I think MacMaster's hoax went beyond mere publicity-seeking or thoughtlessness, and became an attempt to skew the international debate and exacerbate an already dangerous situation. The clue to what he was playing at lies in the phrase "liberal Orientalism". It's not clear what liberal orientalism he thought he was exposing - perhaps it was the concern some (but not all) western liberals display for the plight of gay people and women in repressive Islamic societies. A perception which, of course, made "Amina" such a brave and representative heroine. It's even possible that he was deliberately creating a character who would prove irresistible to Western liberals, someone around whom they could unite - as indeed, for a time, they did.

MacMaster's own brand of liberal Orientalism, however, seems to have been of a different order - the celebration of an idealised Islamic society characterised above all by tolerance, pluralism and freedom. A picture entirely at odds with the burkhas and beheadings image perpetuated by that other sort of "orientalism" that sees Islam as irredeemably backward and savage.

In a very telling post published on 1st June - a few days before Amina "went missing" - MacMaster/Arraf drew a contrast between "their Islam" and hers. "Their" Islam - the caricature associated with, say, Geert Wilders or the Daily Express - was

an image of a religion based on the worst cultural practices of a few dozen lands muddled together and confused with the religion, of selected quotations taken out of context or wholly fabricated, of fantasy masquerading as reality.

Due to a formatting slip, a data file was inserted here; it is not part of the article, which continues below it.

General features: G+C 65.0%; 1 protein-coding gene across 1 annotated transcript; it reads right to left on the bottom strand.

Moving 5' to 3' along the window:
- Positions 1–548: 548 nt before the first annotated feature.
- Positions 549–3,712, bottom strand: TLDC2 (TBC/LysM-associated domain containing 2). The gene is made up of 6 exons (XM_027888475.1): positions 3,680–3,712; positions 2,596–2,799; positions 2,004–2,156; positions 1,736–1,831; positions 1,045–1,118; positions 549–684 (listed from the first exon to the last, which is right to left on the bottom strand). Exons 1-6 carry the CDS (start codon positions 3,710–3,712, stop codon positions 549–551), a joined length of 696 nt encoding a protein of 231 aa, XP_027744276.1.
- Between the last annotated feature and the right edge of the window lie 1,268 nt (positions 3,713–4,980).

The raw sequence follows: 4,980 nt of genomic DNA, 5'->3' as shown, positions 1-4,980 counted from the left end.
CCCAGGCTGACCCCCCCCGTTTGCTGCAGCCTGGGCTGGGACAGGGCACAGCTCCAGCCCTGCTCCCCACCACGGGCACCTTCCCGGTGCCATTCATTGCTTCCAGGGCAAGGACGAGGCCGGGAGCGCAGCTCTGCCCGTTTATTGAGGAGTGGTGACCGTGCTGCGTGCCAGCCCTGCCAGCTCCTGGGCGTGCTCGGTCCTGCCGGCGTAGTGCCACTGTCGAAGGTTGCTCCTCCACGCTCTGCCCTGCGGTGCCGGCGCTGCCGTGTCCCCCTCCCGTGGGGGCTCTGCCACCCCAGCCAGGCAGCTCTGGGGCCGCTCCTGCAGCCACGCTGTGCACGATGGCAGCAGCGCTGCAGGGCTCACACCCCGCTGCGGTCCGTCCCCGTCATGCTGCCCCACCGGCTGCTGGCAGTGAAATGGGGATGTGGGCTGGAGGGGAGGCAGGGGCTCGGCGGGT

Whereas "her" Islam was

sitting at the feet of the Sheikha (our Islam has sheikhas as well as sheikhs!) as she explained that it was perfectly natural to desire other women; chastity was what mattered, not the object of desire. Our Islam discussed sexuality as a healthy and normal part of humanity, a religion for real people, not reserved for ascetics.

It's true that Syrian Islam is fairly liberal - certainly when compared with Saudi Arabia. But it isn't that liberal. Homosexuality remains illegal in the country. More to the point, the religious tolerance for which the country is rightly famed has much to do with the secularism enforced by the Assad regime. This secularism is partly pragmatic: Assad's power-base comes from the minority Alawite sect, and the regime has maintained itself with the support of other minorities, including Christians.

The leaders of Syria's ancient churches have been notably silent about Assad's human rights abuses in recent weeks, and some have been cheerleaders for the government. They continue to support a muderous regime because they are terrified that if the Ba'athists fall their own freedoms will be lost too. That Sunni majority rule would mean the oppression of minorities.

It is already starting to happen in Egypt, where recent weeks have seen an upsurge in violence against Coptic Christians (a community whose rights were being eroded, in response to Islamist campaigns, even under Mubarak). Christians, though, have less to fear from Islamic radicalism than do gay people. It's not a comforting thought - that the toppling of a brutal dictatorship might lead to new types of oppression for members of vulnerable minority groups. Where is a well-meaning liberal - orientalist or otherwise - to turn?

Easy. To an attractive, proud, openly gay, loyally Muslim woman who supports the revolution. A shame, then, that unlike Belle de Jour she really did turn out to be nothing more than a male fantasy.